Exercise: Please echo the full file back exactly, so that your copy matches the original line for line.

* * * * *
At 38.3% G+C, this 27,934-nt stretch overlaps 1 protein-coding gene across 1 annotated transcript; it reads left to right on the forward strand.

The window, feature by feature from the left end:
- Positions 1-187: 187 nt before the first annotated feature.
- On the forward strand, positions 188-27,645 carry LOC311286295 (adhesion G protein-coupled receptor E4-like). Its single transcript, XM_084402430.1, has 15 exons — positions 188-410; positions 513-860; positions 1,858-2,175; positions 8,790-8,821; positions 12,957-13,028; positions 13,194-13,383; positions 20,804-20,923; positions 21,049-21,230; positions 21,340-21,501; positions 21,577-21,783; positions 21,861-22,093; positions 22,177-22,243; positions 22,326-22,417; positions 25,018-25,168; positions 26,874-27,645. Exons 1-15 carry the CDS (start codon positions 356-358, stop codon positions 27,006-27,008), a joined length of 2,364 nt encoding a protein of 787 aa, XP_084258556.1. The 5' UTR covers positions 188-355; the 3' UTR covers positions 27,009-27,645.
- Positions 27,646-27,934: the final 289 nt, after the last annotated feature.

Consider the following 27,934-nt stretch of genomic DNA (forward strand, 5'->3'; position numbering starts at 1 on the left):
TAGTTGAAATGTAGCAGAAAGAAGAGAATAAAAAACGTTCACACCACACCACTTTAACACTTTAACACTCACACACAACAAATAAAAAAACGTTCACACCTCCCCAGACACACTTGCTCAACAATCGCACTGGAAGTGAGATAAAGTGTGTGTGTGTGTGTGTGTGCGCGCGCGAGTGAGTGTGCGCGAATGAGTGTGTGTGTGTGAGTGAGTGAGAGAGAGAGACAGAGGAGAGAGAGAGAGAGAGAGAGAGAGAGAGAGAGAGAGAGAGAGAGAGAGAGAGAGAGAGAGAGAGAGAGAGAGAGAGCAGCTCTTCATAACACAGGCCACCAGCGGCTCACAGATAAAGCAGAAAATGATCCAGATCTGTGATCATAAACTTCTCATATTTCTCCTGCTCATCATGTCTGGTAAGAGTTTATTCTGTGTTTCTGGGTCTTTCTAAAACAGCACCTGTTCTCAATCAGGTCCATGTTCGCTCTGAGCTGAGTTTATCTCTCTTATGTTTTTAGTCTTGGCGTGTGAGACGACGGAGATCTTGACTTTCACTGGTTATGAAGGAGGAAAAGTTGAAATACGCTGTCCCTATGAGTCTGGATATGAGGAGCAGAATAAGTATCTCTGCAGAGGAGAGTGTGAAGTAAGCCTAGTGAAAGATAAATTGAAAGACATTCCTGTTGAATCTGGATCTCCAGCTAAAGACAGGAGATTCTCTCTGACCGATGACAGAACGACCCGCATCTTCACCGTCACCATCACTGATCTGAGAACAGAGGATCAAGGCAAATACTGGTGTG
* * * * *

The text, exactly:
At 38.3% G+C, this 27,934-nt stretch overlaps 1 protein-coding gene across 1 annotated transcript; it reads left to right on the forward strand.

The window, feature by feature from the left end:
- Positions 1-187: 187 nt before the first annotated feature.
- On the forward strand, positions 188-27,645 carry LOC311286295 (adhesion G protein-coupled receptor E4-like). Its single transcript, XM_084402430.1, has 15 exons — positions 188-410; positions 513-860; positions 1,858-2,175; positions 8,790-8,821; positions 12,957-13,028; positions 13,194-13,383; positions 20,804-20,923; positions 21,049-21,230; positions 21,340-21,501; positions 21,577-21,783; positions 21,861-22,093; positions 22,177-22,243; positions 22,326-22,417; positions 25,018-25,168; positions 26,874-27,645. Exons 1-15 carry the CDS (start codon positions 356-358, stop codon positions 27,006-27,008), a joined length of 2,364 nt encoding a protein of 787 aa, XP_084258556.1. The 5' UTR covers positions 188-355; the 3' UTR covers positions 27,009-27,645.
- Positions 27,646-27,934: the final 289 nt, after the last annotated feature.

Consider the following 27,934-nt stretch of genomic DNA (forward strand, 5'->3'; position numbering starts at 1 on the left):
TAGTTGAAATGTAGCAGAAAGAAGAGAATAAAAAACGTTCACACCACACCACTTTAACACTTTAACACTCACACACAACAAATAAAAAAACGTTCACACCTCCCCAGACACACTTGCTCAACAATCGCACTGGAAGTGAGATAAAGTGTGTGTGTGTGTGTGTGTGCGCGCGCGAGTGAGTGTGCGCGAATGAGTGTGTGTGTGTGAGTGAGTGAGAGAGAGAGACAGAGGAGAGAGAGAGAGAGAGAGAGAGAGAGAGAGAGAGAGAGAGAGAGAGAGAGAGAGAGAGAGAGAGAGAGAGAGAGAGCAGCTCTTCATAACACAGGCCACCAGCGGCTCACAGATAAAGCAGAAAATGATCCAGATCTGTGATCATAAACTTCTCATATTTCTCCTGCTCATCATGTCTGGTAAGAGTTTATTCTGTGTTTCTGGGTCTTTCTAAAACAGCACCTGTTCTCAATCAGGTCCATGTTCGCTCTGAGCTGAGTTTATCTCTCTTATGTTTTTAGTCTTGGCGTGTGAGACGACGGAGATCTTGACTTTCACTGGTTATGAAGGAGGAAAAGTTGAAATACGCTGTCCCTATGAGTCTGGATATGAGGAGCAGAATAAGTATCTCTGCAGAGGAGAGTGTGAAGTAAGCCTAGTGAAAGATAAATTGAAAGACATTCCTGTTGAATCTGGATCTCCAGCTAAAGACAGGAGATTCTCTCTGACCGATGACAGAACGACCCGCATCTTCACCGTCACCATCACTGATCTGAGAACAGAGGATCAAGGCAAATACTGGTGTG